Four ORNL Researchers Receive Presidential Early Career Award
ORNL researchers are among 85 scientists to receive the Presidential Early Career Award for Scientists and Engineers.
Oak Ridge National Laboratory researchers Jeremy Busby, De-en Jiang, Sergei Kalinin and Rahul Ramachandran are among 85 scientists to receive the Presidential Early Career Award for Scientists and Engineers, or PECASE. One of the nation's top honors for young scientists, The PECASE was designed to recognize researchers who demonstrate exceptional potential for leadership at the frontiers of scientific knowledge.
"Science and technology have long been at the core of America's economic strength and global leadership," President Obama said. "I am confident that these individuals who have shown such tremendous promise so early in their careers will go on to make breakthroughs and discoveries that will continue to move our nation forward in the years ahead."
Busby, Jiang and Kalinin were recognized as Department of Energy awardees, and Ramachandran, who recently arrived at ORNL, was honored as a NASA PECASE recipient. The awardees, who are for the year 2009, will be recognized in a White House ceremony.
Energy Secretary Steven Chu said, "These gifted young scientists and engineers represent the best in our country. The awards recognize ingenuity, dedication, diligence and talent. I congratulate the 2009 PECASE awardees and wish them continued success toward new discoveries and advances in science, energy research and national security."
ORNL Director Thom Mason said this year's winners demonstrate the lab's continued commitment to attracting and retaining young scientific talent. "These awards recognize the outstanding creativity that early career researchers bring to the community of science at ORNL," Mason said.
Busby, a member of ORNL's Materials Science and Technology Division, focuses his research on structural materials for nuclear reactors, including the testing and development of advanced reactor materials. His research contributions have been both substantial and diverse, ranging from support for light-water reactors to space reactor systems as well as research for the ITER fusion project.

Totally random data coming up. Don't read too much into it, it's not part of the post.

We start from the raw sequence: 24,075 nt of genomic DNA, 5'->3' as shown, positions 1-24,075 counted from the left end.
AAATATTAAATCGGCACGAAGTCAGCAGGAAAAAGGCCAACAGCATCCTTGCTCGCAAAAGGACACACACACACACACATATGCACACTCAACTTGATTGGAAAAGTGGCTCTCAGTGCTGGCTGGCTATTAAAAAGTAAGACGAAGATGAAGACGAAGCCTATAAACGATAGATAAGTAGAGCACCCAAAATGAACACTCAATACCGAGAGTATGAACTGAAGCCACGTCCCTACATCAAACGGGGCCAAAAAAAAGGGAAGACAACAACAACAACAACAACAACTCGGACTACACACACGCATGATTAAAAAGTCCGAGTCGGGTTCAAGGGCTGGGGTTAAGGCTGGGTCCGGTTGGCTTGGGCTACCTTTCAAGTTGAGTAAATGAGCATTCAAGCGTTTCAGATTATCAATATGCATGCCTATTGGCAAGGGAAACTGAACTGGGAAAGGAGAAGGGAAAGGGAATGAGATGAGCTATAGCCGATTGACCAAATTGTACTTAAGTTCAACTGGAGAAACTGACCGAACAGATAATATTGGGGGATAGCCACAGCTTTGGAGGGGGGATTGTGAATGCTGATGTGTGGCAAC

Jiang was recognized for internationally acknowledged and pioneering computational research, which probes novel properties of nanostructures and chemically modified interfaces. Since he joined ORNL's Chemical Sciences Division in 2006, his versatile applications of computational methods have been applied to solving chemical problems in materials such as grapheme and thiolated gold nanoclusters.
Kalinin's research at ORNL's Center for Nanophase Materials Sciences focuses on advanced scanning probe microscopy methods and applications. His innovative work has introduced several novel analytical and experimental advances in scanning probe microscopy that expand the range of physical phenomena that can be explored with nanoscale precision, including polarization dynamics, ionic motion, electronic transport and energy dissipation.
Ramachandran, a member of ORNL's Computational Sciences and Engineering Division, comes to ORNL from the University of Alabama in Huntsville. His primary research interest focuses on earth science informatics. His award recognizes his work in applying informatics to address NASA's need to make high-value geospatial data sets discoverable, accessible and usable by the science community.